Archived

This topic is now archived and is closed to further replies.

vicupstate

Architects website shows 323 Duval St Bldg

Recommended Posts

I came across the website for Rink Reynolds et al (URL below) and for the 323 Duval project they are showing several renderings of a design I had seen before and two renderings of a different building. Are there going to be two buildings in that project or is it a webmaster mistake? Anyone know? Any which design do you like best.

http://www.rrdfw.com/boards/boards.htm

Share this post


Link to post
Share on other sites


323 Duval is supposed to include two twin 10 - 12 story 100,000 sf office buildings. It looks like each building will have its own architectural style instead of being carbon copies of each other. That sounds fine to me. BTW, I like the original modern building (pics 1,2,4,6) much better than the second tower (pics 3,5).

Share this post


Link to post
Share on other sites

I liked the second tower (#3,5) more, but that's just my taste. I've never seen those pics, I didn't even know there was another tower in that project. Well, the first tower will be nice to have, as it will kinda break the architecturally conservative style in Jax. Not that conservative style is bad, because too much modern can get tacky, IMO.

Share this post


Link to post
Share on other sites

My understanding of this project is that pics of the more modern tower were the original scheme and design intention, however, for reason not known to me, they had to redesign. Pics 3 and 5 are the redesign. I could be wrong, but that what I have heard.

Share this post


Link to post
Share on other sites

I happen to like 3 & 5 much better than the original design. I find them more asthetically pleasing, with what appears to be a better scale for human interaction. Plus it is still unmistakably contemporary, despite the arguable neocalssical elements.

However, I generally do like both designs, and would be quite happy with either design (or perhaps a mix of both, if we are so lucky as to actually see two buildings constructed.) As always, I'll take what I can get these days, especially concerning office development.

Share this post


Link to post
Share on other sites

Personally, I feel that either design will fit into Jacksonville and will look really neat when it is done. It will serve as nice filler for the downtown area and will boost downtown a little bit.

Share this post


Link to post
Share on other sites

you know... i had taken some time off from the forum due to the frustration with some of the thinking and ideas exposed, but once again i am amazed at what some people consider "good" architecture. if you expect me to believe that the more 'classical' version of the building has the best "scale for human interaction"... the i am sure that no one has taken a stroll recently down monroe street by the new library??? yeah, there is some human interaction with a building?, that is if your manic depressive and having a heated discussion on politics with the BRICK WALL!!! but i digress... if my sources are correct (more like rumor) this building was being built by a consortium that included the likes of famed TV lawyer Eddie Farah and is close to where the new county courthouse will someday be... thus the change in design. the modern designed building won a design award from the AIA>>> not that it means squat! but recently in TU it stated that with the courthouse project on hold, this project was on hold as well......... the point to all this, will someone please explain how the redesign has any human interaction?? how contemprary design can get "tacky">>> with the imminent demolition of the hayden burns library, it seems that Jacksonville architects have a choice to make: love the fake columns and motifs of a time gone by or risk becoming a punching bag for the misguided and misinformed. will Jacksonville ever be a metropolis>>> no. will Jacksonville ever be respected for its progress into the future... sadly no. i think i have said enough>> emotions because this is home, and wish so much more for it>>>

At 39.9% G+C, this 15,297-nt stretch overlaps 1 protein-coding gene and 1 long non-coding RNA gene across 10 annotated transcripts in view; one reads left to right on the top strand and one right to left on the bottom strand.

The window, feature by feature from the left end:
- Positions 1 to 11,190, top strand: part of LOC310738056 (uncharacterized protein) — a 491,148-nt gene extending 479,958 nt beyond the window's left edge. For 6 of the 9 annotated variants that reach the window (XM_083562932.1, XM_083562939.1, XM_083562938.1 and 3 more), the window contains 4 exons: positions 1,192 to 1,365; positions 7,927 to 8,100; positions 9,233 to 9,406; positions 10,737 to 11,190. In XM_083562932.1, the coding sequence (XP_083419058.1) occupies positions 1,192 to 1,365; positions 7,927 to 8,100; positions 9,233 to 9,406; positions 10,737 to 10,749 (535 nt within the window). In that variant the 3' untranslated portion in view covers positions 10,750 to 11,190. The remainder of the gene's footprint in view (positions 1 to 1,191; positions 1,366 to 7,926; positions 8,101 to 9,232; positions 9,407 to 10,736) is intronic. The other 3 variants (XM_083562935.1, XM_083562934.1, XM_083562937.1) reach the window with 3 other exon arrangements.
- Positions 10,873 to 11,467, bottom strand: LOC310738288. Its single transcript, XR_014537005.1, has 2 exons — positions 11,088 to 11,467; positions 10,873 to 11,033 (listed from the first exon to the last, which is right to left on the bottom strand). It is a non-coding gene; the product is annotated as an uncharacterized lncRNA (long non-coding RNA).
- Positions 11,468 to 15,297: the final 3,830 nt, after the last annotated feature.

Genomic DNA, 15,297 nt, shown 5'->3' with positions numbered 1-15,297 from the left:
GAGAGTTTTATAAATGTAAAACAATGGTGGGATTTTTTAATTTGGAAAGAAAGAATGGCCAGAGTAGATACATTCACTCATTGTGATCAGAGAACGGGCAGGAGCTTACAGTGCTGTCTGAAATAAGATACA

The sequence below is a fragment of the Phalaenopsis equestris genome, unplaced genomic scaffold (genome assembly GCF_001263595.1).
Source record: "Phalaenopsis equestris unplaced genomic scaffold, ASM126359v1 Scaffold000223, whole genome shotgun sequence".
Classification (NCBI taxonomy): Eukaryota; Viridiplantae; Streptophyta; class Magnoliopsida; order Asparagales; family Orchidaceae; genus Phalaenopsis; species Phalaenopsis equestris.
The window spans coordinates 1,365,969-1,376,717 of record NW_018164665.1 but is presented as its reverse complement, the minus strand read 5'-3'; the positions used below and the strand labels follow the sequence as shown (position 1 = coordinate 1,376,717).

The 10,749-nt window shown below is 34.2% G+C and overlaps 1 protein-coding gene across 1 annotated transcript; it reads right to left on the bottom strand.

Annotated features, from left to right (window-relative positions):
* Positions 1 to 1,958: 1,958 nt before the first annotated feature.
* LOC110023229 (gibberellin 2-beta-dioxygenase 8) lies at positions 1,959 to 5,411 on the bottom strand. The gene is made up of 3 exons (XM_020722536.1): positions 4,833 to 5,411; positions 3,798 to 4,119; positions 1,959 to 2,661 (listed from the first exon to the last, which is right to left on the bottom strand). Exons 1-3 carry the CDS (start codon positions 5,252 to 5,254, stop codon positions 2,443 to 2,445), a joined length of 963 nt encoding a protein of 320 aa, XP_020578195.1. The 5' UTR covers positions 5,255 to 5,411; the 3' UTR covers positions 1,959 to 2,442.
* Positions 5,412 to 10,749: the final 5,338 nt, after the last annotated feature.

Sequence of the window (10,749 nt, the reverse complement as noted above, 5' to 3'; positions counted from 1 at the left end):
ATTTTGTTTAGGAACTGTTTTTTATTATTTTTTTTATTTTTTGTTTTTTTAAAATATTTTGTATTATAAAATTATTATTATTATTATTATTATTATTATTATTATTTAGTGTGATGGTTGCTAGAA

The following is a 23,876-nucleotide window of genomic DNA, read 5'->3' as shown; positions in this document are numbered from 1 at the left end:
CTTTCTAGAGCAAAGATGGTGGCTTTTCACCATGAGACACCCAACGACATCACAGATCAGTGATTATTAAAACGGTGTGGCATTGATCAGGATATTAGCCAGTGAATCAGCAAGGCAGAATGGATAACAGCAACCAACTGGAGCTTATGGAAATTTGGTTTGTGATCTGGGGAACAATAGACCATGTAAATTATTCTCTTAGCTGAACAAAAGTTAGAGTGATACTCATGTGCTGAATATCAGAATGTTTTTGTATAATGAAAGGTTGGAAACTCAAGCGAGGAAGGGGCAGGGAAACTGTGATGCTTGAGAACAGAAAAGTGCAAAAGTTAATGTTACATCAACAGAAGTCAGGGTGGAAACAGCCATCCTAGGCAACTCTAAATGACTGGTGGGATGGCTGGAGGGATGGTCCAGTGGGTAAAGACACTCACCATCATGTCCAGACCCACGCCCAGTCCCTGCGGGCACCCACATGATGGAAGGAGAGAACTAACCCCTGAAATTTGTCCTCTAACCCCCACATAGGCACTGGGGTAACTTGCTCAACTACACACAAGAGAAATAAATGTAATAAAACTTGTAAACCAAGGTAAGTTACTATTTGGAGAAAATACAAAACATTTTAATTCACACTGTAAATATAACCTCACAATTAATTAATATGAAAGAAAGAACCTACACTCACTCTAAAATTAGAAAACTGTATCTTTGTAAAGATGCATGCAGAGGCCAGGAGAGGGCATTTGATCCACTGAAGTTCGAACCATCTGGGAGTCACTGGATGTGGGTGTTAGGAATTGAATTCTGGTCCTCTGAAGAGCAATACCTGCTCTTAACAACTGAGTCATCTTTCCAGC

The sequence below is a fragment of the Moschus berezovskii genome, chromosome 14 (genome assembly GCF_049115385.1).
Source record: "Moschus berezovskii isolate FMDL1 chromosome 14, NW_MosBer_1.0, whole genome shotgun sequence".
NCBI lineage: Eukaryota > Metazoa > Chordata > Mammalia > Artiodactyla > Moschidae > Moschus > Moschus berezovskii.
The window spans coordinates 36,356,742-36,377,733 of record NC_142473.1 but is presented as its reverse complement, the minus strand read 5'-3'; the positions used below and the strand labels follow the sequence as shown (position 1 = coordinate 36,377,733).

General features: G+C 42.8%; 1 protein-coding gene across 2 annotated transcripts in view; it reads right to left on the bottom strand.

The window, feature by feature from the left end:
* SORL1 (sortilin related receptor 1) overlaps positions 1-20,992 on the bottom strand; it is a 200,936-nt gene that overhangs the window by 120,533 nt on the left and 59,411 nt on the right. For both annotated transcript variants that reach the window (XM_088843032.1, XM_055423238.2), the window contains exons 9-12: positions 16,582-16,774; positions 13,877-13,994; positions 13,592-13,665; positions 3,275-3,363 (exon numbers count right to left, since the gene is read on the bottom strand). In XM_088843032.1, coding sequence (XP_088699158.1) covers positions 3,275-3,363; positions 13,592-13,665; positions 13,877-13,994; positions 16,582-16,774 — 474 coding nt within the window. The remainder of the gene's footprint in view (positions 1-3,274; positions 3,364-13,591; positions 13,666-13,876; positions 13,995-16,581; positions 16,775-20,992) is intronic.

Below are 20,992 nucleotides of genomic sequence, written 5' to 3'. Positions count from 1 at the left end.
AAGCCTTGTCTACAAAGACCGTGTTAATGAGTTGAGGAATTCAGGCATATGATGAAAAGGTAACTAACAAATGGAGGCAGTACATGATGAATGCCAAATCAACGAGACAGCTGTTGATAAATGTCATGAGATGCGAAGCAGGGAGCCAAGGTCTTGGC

Share this post


Link to post
Share on other sites

Crazy Cuban, personally, I agree with your view, on the conservative approach this town, in general, takes toward architecture. The first design is not only more impressive, it also seems to fit well in its setting with the new Federal Courthouse and planned 31 story JEA tower addition. All three would add a nice touch of progressive modern architecture in an depressed area of downtown.

As far as the courthouse, hopefully the delay will offer the opportunity to change the architectural style of the original design. The 1880's era has passed us by, lets preserve the treasures we have left, from that era, instead of continuing in vain to attempt to re-create it.

Share this post


Link to post
Share on other sites

Cuban ... some of your post could be copy/pasted into a 1960's defense of housing projects, mega-blocks, brutalism, or demolition-heavy urban renewal. If you like all those things, that's fine. But I don't. That opinion makes me neither misguided nor misinformed. Nor will any amount of chiding about how "backwards" my taste is cause me to change my mind about my very well considered architectural preferences.

And yes to me, the 2nd design has better street interaction than the first design, and yes the Stern library design has better street interaction than all three of the other designs it beat. Your complaints about the absolute quality of such street interaction are generally correct (indeed, I can't stand those stupid bricks on the new library) However, your overall argument is incomplete because the progressive architects you laud don't seem to have done any better. In other words, your attacks on 2 won't convince me of a thing unless you could show how 1 is better.